Saturday, June 25, 2011

Hard to find ingredient that you totally wish you could find: Labaneh

Labne (Lab-nay) is a Middle Eastern kiefer cheese.  It has numerous spellings: labeneh, labneh, labaneh... depending on where you are.  It tastes not unlike a very light cream cheese, which about the same consistency.  It's way better for you than cream cheese, about 60 calories for two tablespoons (compared to 80 for even the tasteless low fat variety of Philadelphia), with the added benefit of live and active cultures.

Typical labne presentation (This one is from Karam in Portland, OR)
In the Middle East, it's commonly served smeared onto a flat plate, drizzled with olive oil and ordained with olives and zatar.  It is generally served with pita bread.  Raed, my significant eater, will eat it right out of the container with his finger if you give him a chance.

I can tell you that labne is available at Alhana Market in San Mateo, CA and at the Safeway on Shoreline in Mountain View, CA (by the yogurt).  If you live elsewhere, I would look for a Middle Eastern market (may be referred to as a Mediterranean market), barring that, a Halal market, barring that... Get yourself some Greek Yogurt and cheese cloth. Let the yogurt strain for at least 12 hours in the fridge, apply pressure, and you'll have something pre-tty close. It's SCIENCE!

Having labne in the house almost constantly has peaked my interest in cooking with it. It makes the most interesting and complex cream-like sauces.  I've most successfully created two sauces with it. These are them, should you want to get crazy.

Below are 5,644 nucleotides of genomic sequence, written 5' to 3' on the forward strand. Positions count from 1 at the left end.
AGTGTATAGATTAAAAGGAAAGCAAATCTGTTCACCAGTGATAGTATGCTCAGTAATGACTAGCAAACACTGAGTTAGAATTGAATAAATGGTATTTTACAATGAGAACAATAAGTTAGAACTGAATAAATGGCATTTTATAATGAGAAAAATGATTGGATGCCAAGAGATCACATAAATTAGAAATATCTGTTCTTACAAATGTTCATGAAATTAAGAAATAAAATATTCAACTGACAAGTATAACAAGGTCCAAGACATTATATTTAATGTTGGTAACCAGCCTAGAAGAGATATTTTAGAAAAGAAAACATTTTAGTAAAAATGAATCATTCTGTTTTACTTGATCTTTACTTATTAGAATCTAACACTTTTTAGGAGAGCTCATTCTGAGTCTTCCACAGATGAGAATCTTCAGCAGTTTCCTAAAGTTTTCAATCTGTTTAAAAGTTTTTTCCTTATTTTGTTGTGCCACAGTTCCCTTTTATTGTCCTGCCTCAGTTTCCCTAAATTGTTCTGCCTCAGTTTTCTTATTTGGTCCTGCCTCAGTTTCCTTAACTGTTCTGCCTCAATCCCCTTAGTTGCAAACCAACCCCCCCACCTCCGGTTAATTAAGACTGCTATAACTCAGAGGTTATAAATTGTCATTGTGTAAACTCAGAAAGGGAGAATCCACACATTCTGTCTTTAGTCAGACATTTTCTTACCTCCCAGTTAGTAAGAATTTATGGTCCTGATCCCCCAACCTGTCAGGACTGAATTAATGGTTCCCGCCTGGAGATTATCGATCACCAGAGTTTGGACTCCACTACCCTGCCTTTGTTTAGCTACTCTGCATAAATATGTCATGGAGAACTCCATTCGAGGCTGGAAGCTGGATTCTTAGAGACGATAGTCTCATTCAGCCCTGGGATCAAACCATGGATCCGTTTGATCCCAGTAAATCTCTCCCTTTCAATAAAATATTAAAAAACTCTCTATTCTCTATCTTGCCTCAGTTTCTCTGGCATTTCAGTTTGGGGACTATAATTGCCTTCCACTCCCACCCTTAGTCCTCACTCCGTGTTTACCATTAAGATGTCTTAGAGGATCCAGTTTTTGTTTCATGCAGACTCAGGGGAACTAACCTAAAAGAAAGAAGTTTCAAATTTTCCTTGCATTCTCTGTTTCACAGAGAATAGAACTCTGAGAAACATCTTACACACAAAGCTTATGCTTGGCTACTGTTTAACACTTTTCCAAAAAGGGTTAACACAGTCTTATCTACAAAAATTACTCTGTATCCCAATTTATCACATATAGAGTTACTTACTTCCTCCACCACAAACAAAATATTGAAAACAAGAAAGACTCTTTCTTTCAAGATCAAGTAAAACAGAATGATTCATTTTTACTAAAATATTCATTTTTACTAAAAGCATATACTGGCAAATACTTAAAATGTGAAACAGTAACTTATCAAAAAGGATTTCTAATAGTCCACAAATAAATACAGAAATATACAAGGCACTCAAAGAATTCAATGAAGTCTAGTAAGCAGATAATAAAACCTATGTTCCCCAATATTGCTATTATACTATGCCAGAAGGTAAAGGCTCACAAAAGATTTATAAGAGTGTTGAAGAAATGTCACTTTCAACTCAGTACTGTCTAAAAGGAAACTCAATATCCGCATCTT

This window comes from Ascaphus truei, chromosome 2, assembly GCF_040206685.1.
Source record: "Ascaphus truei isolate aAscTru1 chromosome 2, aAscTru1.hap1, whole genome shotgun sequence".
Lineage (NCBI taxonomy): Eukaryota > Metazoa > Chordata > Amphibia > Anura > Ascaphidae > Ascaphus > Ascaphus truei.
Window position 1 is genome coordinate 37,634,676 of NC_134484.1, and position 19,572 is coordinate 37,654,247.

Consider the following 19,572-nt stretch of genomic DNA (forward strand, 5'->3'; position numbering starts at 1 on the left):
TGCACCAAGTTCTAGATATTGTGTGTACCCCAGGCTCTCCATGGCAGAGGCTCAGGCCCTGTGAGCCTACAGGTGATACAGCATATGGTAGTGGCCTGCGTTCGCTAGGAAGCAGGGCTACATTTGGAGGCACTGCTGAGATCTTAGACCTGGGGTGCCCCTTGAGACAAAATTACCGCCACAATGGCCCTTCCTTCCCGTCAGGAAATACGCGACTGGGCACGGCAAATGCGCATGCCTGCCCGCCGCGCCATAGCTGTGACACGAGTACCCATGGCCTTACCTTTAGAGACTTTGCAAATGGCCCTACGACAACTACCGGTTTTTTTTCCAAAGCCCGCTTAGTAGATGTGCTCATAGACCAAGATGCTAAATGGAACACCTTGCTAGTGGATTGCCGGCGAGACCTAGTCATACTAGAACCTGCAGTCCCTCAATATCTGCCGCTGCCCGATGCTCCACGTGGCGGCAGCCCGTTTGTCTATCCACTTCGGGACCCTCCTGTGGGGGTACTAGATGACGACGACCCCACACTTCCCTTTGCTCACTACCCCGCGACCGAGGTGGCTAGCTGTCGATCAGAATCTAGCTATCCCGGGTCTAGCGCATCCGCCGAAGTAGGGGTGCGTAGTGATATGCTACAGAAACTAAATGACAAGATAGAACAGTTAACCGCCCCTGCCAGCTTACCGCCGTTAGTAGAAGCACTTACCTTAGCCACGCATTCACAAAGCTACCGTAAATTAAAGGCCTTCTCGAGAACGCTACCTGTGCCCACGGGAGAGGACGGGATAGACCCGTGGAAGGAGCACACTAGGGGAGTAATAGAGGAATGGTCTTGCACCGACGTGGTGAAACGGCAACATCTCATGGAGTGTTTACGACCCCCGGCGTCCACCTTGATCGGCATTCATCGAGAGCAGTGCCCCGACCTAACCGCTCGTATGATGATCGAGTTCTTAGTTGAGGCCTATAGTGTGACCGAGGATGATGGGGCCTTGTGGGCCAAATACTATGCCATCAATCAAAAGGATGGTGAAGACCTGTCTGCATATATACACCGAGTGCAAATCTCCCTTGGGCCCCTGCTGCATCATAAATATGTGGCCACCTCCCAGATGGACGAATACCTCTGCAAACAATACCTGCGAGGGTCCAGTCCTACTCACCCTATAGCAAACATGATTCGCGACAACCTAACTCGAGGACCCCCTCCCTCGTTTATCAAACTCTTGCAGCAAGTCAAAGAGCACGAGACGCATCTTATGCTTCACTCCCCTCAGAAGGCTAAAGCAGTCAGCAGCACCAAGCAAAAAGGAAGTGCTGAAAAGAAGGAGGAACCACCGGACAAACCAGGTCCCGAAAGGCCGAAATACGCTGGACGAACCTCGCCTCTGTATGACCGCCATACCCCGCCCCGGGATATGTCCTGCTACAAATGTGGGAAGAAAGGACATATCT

Roasted Tomato Labne Sauce

2 cups labne
1 large beefeater tomato
1/2 bunch parsley
2 sprigs of mint
1 Tbs zatar (if you can't find it, it's made of equal parts sesame, sumac and thyme)
Pinch red pepper flakes
Juice of 1 lemon
2 Tbs olive oil
salt and pepper to taste

Cut the tomato into 1.4 inch slices and grill at high heat.  The tomato will fall apart almost totally, so if you've got a grill pan, go to town.  If you are lacking a grill pan, you can do this in the oven.  I would suggest placing them under the broiler.  You want the tomatoes to get a nice color to them.

Put the finished tomatoes, parsley, mint, zatar, red pepper and lemon juice in a food processor.  Drizzle in the olive oil. Marvel at how great this is.  It's really nice with some kebabs, or even as a salad dressing.  It's not thick at all... more of a dipping sauce.

Spicy Mexican Labne Sauce
(Sounds CRAZY, I know.)

1 cup labne
1/4 cup salsa, with juices drained.  If you choose to make your own salsa, I suggest you cook it for awhile.  It needs to be sort of smooshy to get the effect you're looking for.
Pinch red pepper flakes
1 tsp chili powder
2 cloves garlic, minced fine
salt and pepper to taste

I like to pour it over cooked chicken and make tacos.  The color of it is a little funky... it's sort of a strawberry pink. But it is delicious.

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